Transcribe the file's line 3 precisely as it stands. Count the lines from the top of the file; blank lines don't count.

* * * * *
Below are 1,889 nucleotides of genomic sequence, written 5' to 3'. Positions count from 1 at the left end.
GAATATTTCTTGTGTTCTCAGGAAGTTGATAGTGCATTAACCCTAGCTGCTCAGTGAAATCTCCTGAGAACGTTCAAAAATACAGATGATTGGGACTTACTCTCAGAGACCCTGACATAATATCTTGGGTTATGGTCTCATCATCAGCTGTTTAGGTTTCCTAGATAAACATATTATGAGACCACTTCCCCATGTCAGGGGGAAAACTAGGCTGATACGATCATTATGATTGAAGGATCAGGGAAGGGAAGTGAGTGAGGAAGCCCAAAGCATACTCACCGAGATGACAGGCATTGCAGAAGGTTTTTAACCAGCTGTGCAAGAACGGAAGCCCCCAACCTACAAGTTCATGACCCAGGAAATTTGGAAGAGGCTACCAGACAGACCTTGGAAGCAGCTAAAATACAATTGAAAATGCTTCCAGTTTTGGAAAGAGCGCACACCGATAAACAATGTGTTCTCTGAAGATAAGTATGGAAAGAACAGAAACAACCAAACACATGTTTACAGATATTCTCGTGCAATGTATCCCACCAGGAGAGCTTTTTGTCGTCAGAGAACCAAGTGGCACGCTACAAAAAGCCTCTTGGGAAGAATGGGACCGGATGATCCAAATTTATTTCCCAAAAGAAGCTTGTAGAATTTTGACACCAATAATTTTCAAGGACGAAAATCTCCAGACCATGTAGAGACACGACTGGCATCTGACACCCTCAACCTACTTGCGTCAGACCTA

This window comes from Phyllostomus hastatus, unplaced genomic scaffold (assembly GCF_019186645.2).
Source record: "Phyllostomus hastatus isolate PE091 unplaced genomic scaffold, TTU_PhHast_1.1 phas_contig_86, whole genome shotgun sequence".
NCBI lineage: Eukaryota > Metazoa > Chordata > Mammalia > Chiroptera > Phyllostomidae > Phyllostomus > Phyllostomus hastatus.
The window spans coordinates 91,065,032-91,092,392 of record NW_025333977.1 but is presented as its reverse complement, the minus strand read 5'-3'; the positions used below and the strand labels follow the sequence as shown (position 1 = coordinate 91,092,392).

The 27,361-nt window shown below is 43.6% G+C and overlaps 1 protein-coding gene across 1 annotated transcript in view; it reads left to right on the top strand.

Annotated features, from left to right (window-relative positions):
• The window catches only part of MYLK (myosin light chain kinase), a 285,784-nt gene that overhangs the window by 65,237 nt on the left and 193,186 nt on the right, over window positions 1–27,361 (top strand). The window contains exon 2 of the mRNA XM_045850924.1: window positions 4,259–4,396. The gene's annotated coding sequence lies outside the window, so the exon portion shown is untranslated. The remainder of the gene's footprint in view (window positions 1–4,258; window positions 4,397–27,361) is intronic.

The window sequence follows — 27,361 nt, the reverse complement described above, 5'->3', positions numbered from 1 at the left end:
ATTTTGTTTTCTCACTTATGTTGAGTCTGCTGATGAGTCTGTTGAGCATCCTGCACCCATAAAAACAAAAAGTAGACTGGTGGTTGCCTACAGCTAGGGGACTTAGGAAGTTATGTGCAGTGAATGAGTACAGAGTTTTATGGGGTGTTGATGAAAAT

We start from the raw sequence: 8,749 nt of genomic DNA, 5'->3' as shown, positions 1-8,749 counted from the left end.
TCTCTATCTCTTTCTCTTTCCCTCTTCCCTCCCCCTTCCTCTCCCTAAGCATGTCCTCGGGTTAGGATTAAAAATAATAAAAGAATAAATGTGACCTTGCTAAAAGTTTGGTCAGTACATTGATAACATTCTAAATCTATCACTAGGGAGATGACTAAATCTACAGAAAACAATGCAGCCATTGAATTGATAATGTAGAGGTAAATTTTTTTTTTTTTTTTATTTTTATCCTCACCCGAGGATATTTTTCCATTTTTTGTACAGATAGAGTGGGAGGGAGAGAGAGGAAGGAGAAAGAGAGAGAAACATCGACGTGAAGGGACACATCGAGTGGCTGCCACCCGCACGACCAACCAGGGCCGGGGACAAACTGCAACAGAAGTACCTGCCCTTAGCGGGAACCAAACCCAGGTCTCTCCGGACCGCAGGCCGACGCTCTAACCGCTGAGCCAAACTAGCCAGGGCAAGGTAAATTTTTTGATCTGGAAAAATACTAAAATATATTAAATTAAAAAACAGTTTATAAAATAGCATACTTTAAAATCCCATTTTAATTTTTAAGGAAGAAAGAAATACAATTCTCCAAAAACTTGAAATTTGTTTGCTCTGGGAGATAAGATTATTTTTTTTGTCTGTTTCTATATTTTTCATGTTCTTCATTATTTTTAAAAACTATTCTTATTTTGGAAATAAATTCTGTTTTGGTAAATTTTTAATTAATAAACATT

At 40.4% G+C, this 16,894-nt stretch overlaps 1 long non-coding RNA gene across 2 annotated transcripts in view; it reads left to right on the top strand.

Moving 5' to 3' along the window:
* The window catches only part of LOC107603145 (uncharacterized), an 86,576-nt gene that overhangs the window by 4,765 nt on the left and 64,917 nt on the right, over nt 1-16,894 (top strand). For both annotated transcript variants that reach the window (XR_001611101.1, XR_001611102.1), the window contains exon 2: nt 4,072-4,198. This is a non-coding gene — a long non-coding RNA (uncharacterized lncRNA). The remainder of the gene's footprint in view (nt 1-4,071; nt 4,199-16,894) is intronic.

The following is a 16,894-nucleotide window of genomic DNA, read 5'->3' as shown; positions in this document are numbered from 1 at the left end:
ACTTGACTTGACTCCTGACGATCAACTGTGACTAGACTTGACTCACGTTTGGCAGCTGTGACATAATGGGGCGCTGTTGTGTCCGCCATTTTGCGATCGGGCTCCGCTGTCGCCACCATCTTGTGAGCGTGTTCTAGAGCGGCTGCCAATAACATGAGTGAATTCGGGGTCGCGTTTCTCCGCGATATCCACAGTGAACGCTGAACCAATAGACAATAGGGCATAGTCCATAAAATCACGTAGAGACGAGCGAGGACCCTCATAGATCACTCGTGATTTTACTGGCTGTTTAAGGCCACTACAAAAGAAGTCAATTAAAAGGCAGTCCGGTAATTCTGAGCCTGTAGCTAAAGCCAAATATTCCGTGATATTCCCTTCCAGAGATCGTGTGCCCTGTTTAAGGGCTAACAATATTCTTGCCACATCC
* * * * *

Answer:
This window comes from Phyllostomus hastatus, unplaced genomic scaffold (assembly GCF_019186645.2).